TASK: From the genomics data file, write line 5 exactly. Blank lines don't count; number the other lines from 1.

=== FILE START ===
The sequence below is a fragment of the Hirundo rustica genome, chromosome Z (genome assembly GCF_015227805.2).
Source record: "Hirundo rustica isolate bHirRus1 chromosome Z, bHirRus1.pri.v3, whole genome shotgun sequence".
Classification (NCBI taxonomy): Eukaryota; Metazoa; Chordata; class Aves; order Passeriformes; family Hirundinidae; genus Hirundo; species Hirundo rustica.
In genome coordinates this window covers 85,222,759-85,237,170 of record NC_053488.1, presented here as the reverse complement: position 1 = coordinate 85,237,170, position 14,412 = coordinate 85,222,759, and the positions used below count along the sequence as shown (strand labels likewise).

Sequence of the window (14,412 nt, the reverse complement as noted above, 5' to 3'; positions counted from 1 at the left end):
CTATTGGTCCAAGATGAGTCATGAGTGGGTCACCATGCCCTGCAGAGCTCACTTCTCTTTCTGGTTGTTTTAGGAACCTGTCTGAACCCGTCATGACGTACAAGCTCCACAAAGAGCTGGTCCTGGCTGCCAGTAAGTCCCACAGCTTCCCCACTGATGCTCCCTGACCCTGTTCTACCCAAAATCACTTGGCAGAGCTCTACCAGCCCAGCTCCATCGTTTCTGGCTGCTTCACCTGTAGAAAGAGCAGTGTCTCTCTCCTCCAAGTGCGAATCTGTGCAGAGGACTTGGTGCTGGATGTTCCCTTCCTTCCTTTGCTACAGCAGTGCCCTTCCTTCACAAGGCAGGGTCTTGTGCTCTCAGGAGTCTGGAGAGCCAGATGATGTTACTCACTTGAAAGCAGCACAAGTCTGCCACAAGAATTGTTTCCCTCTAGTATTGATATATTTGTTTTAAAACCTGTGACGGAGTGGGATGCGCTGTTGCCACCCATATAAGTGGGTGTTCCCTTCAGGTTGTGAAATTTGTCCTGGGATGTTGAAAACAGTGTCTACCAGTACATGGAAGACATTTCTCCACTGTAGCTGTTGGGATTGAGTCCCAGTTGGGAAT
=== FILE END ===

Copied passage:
Sequence of the window (14,412 nt, the reverse complement as noted above, 5' to 3'; positions counted from 1 at the left end):